It is not only prior to licences being approved that challenges are being mounted. The Environmental Defenders Office has launched a challenge to Blue Energy’s gas field. The basis of the challenge is that by contributing to worsening climate change, Blue Energy infringes a number of rights under Queensland’s Human Rights Act, including the right to life, the protection of children and the right to culture.
We have seen similar challenges on human rights grounds in New South Wales with Gloucester Resources Limited v Minister for Planning, and in respect of Commonwealth approvals processes with Santos v Tipakalippa, even though there is no human rights instrument in New South Wales or at the Commonwealth level.
Challenges to proposed property developments on human rights grounds have also arisen. There have been a number of examples in Victoria where third parties have included compliance with the Charter of Human Rights and Responsibilities Act 2006 (Vic) in their grounds for opposing a particular property development. Some of those human rights grounds have been considered by various Victorian Courts and Tribunals and there are two interesting aspects of these decisions:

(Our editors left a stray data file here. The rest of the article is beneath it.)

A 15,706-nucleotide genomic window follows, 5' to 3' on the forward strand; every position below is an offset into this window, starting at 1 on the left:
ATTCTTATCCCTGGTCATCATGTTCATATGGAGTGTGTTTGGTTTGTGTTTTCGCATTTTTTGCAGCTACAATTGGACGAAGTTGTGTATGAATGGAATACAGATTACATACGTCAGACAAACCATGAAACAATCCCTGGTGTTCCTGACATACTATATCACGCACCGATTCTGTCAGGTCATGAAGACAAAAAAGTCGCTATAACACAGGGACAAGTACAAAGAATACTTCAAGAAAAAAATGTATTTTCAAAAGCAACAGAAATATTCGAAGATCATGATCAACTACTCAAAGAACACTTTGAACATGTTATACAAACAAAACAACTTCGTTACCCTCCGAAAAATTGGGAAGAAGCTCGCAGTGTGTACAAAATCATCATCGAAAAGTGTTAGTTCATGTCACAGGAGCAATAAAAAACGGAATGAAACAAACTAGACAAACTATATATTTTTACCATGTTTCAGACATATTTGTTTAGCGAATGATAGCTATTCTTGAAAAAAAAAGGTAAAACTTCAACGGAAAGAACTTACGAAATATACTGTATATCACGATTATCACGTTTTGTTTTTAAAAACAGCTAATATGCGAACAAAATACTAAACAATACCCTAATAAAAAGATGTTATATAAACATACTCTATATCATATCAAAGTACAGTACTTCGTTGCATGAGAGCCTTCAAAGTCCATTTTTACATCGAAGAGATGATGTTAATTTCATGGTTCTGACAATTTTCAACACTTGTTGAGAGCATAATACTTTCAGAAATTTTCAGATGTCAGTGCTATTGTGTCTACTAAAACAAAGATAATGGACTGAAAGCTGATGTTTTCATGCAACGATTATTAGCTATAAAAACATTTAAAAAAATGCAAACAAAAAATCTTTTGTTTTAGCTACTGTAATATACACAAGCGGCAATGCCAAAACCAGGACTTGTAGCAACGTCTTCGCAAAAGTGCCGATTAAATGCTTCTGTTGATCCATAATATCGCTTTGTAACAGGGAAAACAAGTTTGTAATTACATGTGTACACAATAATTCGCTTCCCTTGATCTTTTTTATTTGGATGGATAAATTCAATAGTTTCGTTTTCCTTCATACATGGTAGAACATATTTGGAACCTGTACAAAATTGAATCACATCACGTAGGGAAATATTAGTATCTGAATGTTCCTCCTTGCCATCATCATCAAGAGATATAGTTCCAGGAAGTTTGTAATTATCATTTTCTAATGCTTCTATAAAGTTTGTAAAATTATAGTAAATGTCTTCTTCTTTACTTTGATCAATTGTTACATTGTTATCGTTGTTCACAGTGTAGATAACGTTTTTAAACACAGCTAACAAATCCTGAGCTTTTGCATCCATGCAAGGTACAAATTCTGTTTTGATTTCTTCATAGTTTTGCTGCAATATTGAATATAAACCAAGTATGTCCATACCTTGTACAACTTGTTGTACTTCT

- Confirmation that individual planning permits and decisions made by local government must be compatible with human rights and that this must be assessed on a case-by-case basis. While cases have indicated that a development which was consistent with the relevant planning scheme would be likely to be consistent with human rights without further need for enquiry, there have been instances where the particular human rights impacts have been found to be a matter for more detailed consideration, as part of the merits hearing of the relevant permit application. This confirmation of the role of human rights in individual permit decisions increases pressure on businesses to ensure they understand and are able to mitigate any negative impacts on human rights, to allow decision-makers to make rights-compliant decisions and decrease the likelihood that issued permits will be challenged.
- Acceptance by the courts that the decisions of governments relating to large infrastructure projects can be subject to a valid claim of a breach of human rights, particularly where rights relating to cultural heritage are involved. This may be, for example, as a consequence of the development of road projects, transmission lines or other large infrastructure projects impacting land and traditional land use rights.
Possible Impacts of a Commonwealth Charter